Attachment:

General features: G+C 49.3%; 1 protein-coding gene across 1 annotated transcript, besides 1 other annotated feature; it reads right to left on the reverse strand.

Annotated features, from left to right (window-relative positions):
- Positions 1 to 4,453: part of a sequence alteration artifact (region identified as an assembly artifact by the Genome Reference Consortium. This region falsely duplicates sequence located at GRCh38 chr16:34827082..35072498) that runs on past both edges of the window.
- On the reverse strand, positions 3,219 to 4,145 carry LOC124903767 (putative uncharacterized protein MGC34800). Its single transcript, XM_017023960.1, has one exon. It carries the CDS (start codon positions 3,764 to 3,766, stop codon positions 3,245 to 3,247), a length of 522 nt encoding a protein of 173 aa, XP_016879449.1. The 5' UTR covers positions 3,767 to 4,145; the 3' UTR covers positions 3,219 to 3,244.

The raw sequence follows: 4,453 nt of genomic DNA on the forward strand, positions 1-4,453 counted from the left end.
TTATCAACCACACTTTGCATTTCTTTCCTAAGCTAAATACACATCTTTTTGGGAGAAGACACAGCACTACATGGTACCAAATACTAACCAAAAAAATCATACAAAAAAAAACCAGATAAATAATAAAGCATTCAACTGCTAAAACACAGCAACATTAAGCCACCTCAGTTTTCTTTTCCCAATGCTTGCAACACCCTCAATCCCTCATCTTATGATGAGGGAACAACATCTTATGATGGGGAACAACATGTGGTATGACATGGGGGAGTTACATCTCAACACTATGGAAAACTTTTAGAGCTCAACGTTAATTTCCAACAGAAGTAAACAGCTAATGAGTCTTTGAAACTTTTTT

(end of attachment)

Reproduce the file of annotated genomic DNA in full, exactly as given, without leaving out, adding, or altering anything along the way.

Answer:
General features: G+C 49.3%; 1 protein-coding gene across 1 annotated transcript, besides 1 other annotated feature; it reads right to left on the reverse strand.

Annotated features, from left to right (window-relative positions):
- Positions 1 to 4,453: part of a sequence alteration artifact (region identified as an assembly artifact by the Genome Reference Consortium. This region falsely duplicates sequence located at GRCh38 chr16:34827082..35072498) that runs on past both edges of the window.
- On the reverse strand, positions 3,219 to 4,145 carry LOC124903767 (putative uncharacterized protein MGC34800). Its single transcript, XM_017023960.1, has one exon. It carries the CDS (start codon positions 3,764 to 3,766, stop codon positions 3,245 to 3,247), a length of 522 nt encoding a protein of 173 aa, XP_016879449.1. The 5' UTR covers positions 3,767 to 4,145; the 3' UTR covers positions 3,219 to 3,244.

The raw sequence follows: 4,453 nt of genomic DNA on the forward strand, positions 1-4,453 counted from the left end.
TTATCAACCACACTTTGCATTTCTTTCCTAAGCTAAATACACATCTTTTTGGGAGAAGACACAGCACTACATGGTACCAAATACTAACCAAAAAAATCATACAAAAAAAAACCAGATAAATAATAAAGCATTCAACTGCTAAAACACAGCAACATTAAGCCACCTCAGTTTTCTTTTCCCAATGCTTGCAACACCCTCAATCCCTCATCTTATGATGAGGGAACAACATCTTATGATGGGGAACAACATGTGGTATGACATGGGGGAGTTACATCTCAACACTATGGAAAACTTTTAGAGCTCAACGTTAATTTCCAACAGAAGTAAACAGCTAATGAGTCTTTGAAACTTTTTT